And that’s the same decision that event organizers have had to make as well- deciding between the engagement opportunities that come from using native apps with full access to push notifications and the phone’s hardware (camera, microphone, etc.) or the easy to change/update on the fly benefits of mobile web development, not the least of which is not having to get approved, or rejected, by the Almighty Apple in a reasonable amount of time.

The update, which has already begun to roll out, is currently only available for Android.  Knowing how locked down Apple is, I fear that it may stay that way for the short term.  Nonetheless, this is a big step in achieving parity between native and web-enabled meeting and event applications, one that Google is willing to support and promote with all it’s Googley might.

More Info:
http://blog.chromium.org/2015/04/reaching-and-re-engaging-users-on.html
http://arstechnica.com/gadgets/2015/04/google-wants-to-power-up-the-web-with-push-notifications-and-home-icons/
Thanks to Eric Bidelman for calling camera access the Holy Grail in his blog post:
http://www.html5rocks.com/en/tutorials/getusermedia/intro/
 

On Why You Should Consider Skipping the “Augmented Reality” and Just Buy More Bacon

By any other name...

This post was originally going to be titled On Why Your App is NOT Augmented Reality.  I was all set to go on an epic rant about how several high profile event apps were being touted as “augmented reality”, when in fact they weren't AR at all.  They were just ordinary apps, pretending to be augmented reality, as part of the seemingly never-ending feature war that the mobile conference and meeting app market has become.

But... after discussing the topic with some other industry folks (thanks @kristicasey!), that’s not entirely fair.  I’m still not 100% convinced the examples I’m about to give are AR, but I’m willing to entertain the possibility that they’re a tiny fraction, of a small percentage, of the potential for the AR apps of the future.

The definition of augmented reality:

335623-tonystark

So what is an augmented reality app?  Before I can even think about accusing someone of not being AR when they say they are, I should probably define that, eh?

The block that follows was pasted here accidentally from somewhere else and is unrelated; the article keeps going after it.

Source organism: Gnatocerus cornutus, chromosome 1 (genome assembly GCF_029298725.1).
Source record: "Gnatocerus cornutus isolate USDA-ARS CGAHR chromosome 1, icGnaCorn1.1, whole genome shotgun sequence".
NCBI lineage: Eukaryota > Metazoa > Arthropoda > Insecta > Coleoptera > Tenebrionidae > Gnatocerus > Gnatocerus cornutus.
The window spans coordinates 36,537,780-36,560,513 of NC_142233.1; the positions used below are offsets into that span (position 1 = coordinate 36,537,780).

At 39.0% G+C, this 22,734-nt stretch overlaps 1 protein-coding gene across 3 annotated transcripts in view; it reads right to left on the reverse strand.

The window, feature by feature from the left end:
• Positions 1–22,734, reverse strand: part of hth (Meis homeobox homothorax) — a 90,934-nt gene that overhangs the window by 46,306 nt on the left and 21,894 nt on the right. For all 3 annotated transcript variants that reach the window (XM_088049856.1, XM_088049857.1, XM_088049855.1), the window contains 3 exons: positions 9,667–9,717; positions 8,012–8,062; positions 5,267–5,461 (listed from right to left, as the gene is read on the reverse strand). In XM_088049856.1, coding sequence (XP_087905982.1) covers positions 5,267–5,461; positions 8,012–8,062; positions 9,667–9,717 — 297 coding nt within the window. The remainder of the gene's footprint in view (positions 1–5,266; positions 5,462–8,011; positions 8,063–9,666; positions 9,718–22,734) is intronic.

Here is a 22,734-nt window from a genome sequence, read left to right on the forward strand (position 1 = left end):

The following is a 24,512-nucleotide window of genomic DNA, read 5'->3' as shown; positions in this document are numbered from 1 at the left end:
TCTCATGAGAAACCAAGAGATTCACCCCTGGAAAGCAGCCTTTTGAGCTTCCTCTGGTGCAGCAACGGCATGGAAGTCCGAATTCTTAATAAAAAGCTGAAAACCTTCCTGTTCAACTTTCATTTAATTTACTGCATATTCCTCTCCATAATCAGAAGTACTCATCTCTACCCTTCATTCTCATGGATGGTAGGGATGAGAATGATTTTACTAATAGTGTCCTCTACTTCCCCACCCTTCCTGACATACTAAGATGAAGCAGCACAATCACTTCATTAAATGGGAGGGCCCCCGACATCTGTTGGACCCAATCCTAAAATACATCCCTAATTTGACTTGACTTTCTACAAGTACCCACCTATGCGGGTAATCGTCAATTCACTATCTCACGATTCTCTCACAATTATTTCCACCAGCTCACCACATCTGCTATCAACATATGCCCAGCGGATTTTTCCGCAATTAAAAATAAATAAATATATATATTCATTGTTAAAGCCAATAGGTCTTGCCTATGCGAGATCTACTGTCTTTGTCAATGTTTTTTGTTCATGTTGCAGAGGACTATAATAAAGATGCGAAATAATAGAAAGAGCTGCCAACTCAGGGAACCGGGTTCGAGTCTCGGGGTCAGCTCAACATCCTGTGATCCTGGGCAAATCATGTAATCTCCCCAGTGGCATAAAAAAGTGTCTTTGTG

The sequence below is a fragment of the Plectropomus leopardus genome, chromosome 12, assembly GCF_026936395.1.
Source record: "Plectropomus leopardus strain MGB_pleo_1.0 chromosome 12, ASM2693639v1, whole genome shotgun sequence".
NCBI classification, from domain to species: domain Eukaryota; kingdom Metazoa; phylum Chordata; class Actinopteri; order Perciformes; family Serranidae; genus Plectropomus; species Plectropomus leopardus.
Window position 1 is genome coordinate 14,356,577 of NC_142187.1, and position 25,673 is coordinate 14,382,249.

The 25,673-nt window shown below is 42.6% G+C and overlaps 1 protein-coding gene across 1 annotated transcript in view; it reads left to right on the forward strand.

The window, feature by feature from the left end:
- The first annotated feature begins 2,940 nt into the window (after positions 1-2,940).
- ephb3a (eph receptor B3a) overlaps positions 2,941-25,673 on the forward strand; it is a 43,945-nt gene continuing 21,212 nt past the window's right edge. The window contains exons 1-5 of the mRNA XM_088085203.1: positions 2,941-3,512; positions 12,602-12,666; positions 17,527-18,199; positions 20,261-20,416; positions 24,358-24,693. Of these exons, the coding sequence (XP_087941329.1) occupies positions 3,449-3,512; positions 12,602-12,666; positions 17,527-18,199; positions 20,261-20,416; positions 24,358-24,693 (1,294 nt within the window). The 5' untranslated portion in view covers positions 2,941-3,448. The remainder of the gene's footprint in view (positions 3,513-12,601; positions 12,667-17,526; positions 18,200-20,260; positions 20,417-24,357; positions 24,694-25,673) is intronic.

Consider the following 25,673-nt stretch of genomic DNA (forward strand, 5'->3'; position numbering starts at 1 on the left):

I define an augmented reality app as something that displays a live view of the world (i.e. “reality”) and then takes information, graphics, animation, sound, or other data and adds it as a layer over or alongside that reality (i.e. “augments it”).  So the definition of an Augmented Reality App, is any app that - wait for it - augments reality.  Weird.

Surprisingly, if you look around the web that’s pretty close to the definition everywhere, much like looking up the word “recursion” on Google (Did you mean: recursion).

The first key part of that definition is the word “live”.  If I take your picture with my cell phone and then use an app to draw on squiggly hair and Snidely Whiplash mustache, I can’t think of anyone other than an argumentative philosopher that would say that app is somehow an augmented reality app.  It would, however, be hilarious.

The second key part of the definition is “layer over”, as in- you see (or hear, or smell) reality, but information about that reality is also being given to you by whatever device or app you’re using.

Like what?

My perfect example of what an augmented reality app could be: Imagine you’re at a trade show and want to get to a specific vendor.  You hold up your phone (or look through your Google Glass) and you see what you see in real life- booths, displays, people, carpet (double padded... oooooh...)  However, when you input the name of a vendor you want to find, a large arrow appears in the image, hovering over where you want to go.  On the carpet below you appears a line with arrows on it, showing you the quickest way to the booth.  Along the way, you see the names of each vendor hovering over their booth, with a button to favorite or remind you to look at later.  You don’t bump into anyone, because you’re seeing all this through your device, layered over reality.  As you approach your destination, the arrow gets larger and larger, until you’re standing right under it, in all it’s 3D glory!  This kind of AR is called “geotagged” as it’s information based on specific locations in your environment.

Another example: You point your device at a conference brochure, and a beautiful animated version of the conference logo on the page appears and dazzles you.  You open the booklet to the speaker bios page.  Each one of the photos now has a highlight box around it.  You select a speaker and their photo comes to life, and the speaker gives you, in their own words, a 30 second description of their session.  Again you can tag the speaker as a session you’d like to learn more on, and move on to the next.  This kind of AR is known as “marker based”, as its animations and information is keyed off certain markers contained in the printed brochure, showing your device where to layer over the data.